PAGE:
Your Boss Makes all the Difference

For the purpose of this article, I'm going to draw from my experiences, professional writing, and anecdotal evidence. I am also leaving out date ranges and company names.

Crammed into the Metro train this morning, I happened to overhear a conversation between two ladies next to me this morning. I think they knew each other and they were discussing study and work.
One lady asked the other, "where are you working currently?" The other responded, "At [company X]."
"Oh, ok, nice! Are you enjoying it?"

"Well, I have a great boss."

And that got me thinking, it really does make ALL the difference. You could be doing bland work that doesn't always get your creative juices flowing, but if you have a boss that recognises this or makes the work a little less boring, you are going to enjoy what you're doing a whole lot more.
Your boss is the difference between waking up in the morning and jumping out of bed or lethargically dawdling into the office.

And I've had this experience myself. One organisation I once put in the hard yards for changed management and the difference in staff attitude was almost immediate. Going from an experienced, likeable and understanding manager to a new one who seemed to have something to prove was extremely poor on morale and ultimately the customer experience. It is one of those things you find yourself having to adjust to in the big wide world, but the effects of poor or misplaced management show that overall, the company will perform worse.

But don't just take my word for it- Harvard released a study confirming all of this last year.
Wharton’s Adam Grant also backed this up:

“Among the highlights [of recent research], great managers motivate people to work harder, longer, and smarter, and they coordinate the actions of individuals to achieve collective goals.”

He went further and argued managers who inspire their people have more impact on performance than its executives.
The Harvard study, though, took it one step further, stating organisations that are better able to let go of bad managers on top of hiring good ones will have better employees as a result.

Likewise, in my own experience, one firm I worked for had gone through and effectively removed everyone who didn't live up to the company culture. This caused a new hiring practice based on culture and the results spoke for itself. Employees were enthusiastic, committed and willing to go the extra mile. Managers were effective, confident and excellent mentors. In fact, in this particular circumstance, I continue to meet up with my ex-manager for these reasons. It still rates as one of the best workplaces I've been in for this reason.

This engagement and culture has been inextricably linked to performance. An article by the HuffPost referred to a business philosophy by Fred Hassan.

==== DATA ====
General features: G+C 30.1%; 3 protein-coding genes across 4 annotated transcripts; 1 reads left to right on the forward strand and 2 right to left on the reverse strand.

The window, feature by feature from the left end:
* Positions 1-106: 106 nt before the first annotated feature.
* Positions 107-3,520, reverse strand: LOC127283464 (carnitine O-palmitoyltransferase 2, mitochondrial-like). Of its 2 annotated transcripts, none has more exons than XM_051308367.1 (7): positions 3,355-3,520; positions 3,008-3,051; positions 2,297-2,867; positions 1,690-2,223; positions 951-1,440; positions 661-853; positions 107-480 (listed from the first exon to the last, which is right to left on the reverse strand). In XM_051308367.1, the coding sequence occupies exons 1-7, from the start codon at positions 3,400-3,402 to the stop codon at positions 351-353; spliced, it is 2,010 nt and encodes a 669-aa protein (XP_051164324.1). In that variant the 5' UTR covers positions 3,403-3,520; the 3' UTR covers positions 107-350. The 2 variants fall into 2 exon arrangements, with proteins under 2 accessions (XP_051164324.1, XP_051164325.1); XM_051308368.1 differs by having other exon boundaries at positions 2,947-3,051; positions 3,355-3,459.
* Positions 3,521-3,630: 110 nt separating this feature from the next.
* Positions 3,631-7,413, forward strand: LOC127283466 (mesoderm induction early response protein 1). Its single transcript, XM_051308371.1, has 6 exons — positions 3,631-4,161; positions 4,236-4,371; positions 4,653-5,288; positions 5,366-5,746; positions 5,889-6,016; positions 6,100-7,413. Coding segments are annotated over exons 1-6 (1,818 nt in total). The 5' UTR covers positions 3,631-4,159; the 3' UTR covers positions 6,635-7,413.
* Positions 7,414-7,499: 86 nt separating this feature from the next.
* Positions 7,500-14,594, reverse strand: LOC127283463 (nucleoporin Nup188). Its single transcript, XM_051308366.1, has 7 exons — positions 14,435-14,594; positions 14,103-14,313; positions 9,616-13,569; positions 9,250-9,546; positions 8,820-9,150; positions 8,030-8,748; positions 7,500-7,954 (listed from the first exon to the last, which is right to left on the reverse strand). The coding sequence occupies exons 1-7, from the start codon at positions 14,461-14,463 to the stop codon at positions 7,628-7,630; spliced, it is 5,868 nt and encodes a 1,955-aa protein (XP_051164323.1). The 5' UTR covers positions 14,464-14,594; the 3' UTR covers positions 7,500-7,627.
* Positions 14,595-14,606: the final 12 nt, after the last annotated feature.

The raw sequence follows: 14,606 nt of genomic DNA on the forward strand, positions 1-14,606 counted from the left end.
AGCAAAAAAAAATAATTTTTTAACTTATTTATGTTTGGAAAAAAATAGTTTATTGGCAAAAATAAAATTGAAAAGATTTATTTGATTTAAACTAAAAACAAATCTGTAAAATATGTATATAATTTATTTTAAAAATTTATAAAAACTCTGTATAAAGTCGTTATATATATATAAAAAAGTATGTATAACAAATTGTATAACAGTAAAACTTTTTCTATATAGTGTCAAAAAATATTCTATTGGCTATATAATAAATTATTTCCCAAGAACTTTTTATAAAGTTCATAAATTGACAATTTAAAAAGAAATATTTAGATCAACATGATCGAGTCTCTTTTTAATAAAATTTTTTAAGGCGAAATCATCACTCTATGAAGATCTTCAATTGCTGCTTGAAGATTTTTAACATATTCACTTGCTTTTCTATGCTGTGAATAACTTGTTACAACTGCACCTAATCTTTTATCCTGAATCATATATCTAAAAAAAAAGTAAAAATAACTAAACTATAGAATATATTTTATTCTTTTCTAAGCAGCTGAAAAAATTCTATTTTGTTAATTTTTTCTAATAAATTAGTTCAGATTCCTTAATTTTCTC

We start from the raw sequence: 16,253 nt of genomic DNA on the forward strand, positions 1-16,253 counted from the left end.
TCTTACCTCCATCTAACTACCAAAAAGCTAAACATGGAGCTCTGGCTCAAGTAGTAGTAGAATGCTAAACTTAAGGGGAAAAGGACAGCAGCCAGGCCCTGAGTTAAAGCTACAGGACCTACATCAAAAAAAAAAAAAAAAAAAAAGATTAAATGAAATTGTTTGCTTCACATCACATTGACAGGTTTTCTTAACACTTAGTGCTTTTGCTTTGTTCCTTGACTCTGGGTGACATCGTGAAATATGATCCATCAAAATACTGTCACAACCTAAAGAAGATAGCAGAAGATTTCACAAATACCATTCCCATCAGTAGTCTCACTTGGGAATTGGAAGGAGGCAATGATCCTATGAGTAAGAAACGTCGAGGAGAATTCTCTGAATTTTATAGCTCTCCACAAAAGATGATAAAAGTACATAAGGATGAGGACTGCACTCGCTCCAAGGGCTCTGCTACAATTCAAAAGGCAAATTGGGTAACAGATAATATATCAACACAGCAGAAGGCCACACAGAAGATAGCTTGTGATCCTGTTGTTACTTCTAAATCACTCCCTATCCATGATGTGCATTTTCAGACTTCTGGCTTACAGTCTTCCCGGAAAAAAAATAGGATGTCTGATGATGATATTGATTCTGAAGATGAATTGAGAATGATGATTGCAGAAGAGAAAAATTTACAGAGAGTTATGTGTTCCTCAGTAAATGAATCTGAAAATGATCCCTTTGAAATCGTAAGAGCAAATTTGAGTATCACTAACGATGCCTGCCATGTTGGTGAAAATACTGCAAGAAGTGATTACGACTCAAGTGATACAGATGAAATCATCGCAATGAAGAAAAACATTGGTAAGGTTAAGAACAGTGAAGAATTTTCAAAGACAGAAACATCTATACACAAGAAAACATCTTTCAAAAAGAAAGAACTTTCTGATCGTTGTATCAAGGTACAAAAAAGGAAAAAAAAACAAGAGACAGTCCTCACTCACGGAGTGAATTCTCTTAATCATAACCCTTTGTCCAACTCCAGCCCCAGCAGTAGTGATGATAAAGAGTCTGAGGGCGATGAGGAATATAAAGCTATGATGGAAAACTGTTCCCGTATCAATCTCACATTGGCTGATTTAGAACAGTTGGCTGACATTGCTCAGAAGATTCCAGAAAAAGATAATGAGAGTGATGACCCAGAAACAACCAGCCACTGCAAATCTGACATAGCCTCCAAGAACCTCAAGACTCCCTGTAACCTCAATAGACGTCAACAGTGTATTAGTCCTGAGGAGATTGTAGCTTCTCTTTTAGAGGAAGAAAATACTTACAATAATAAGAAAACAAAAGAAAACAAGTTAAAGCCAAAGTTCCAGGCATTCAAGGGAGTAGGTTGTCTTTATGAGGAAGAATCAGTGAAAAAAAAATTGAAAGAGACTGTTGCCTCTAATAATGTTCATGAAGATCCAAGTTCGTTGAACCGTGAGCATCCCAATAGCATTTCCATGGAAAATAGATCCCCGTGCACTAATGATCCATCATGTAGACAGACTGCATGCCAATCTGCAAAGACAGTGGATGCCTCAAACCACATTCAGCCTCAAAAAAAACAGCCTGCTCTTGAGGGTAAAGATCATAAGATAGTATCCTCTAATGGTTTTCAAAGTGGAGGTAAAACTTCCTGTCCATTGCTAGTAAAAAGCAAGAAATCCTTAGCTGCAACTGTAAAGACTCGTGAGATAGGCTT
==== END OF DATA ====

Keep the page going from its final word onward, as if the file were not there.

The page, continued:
Attitude drives behaviour, behaviour drives culture, and culture then fosters executional excellence and sustainable high performance.

He even takes this further, explaining the critical role employees play in an organisation’s potential. Effective employee engagement helps align employees with company goals. Employees can then better understand how their role fits into the bigger picture.

I've experienced this too. Whilst in certain cases the management experience wasn't bad, such as no micromanagement, other factors did make it a very poor experience. The manager failed to help me understand my purpose and therefore I became dismayed and withdrawn. There was also an extremely poor communication structure, and whilst I expect to be challenged and to work collaboratively, I failed to see this happen.
These last two points were also raised in the same HuffPost article.

A further Harvard article raised the requirements by managers to improve employee engagement. These ranged from communicating clearly, basing performance management on clear goals and focusing on strengths ahead of weaknesses.
If managers don't follow these rules effectively, they may cause employees to leave entirely. An expensive mistake for business.

A Gallup study revealed that one in two US adults had left their job to get away from their manager to improve their overall life at some point in their career. Having a bad manager is often a one-two punch: Employees feel miserable while at work, and that misery follows them home, compounding their stress and negatively affecting their overall well-being.

I can certainly relate to that last point.

To draw this article to a close I refer to a Forbes list that calls out key actions leaders should take to make a true difference.
Ranging from backing themselves up with character and substance to ensuring their employees want to follow them and back them up and of course ensuring they have the best people working for them- not pretending to know everything.

These characteristics were evident in one situation. The management always ensured they sought input from others, had clear goals to attain, and assisted staff achieve them, were consistent in their character and always backed themselves up.
The net result from this is employees that want to work and enjoy the company of the team they're in, even if the work can be daunting.

I implore current leaders to take these learnings on board and for executive teams to empower these leaders to do so. Read the articles I linked to and do a search around this area- there has been lots written. Once you start reading you really can see when it makes a difference and why it's crucial.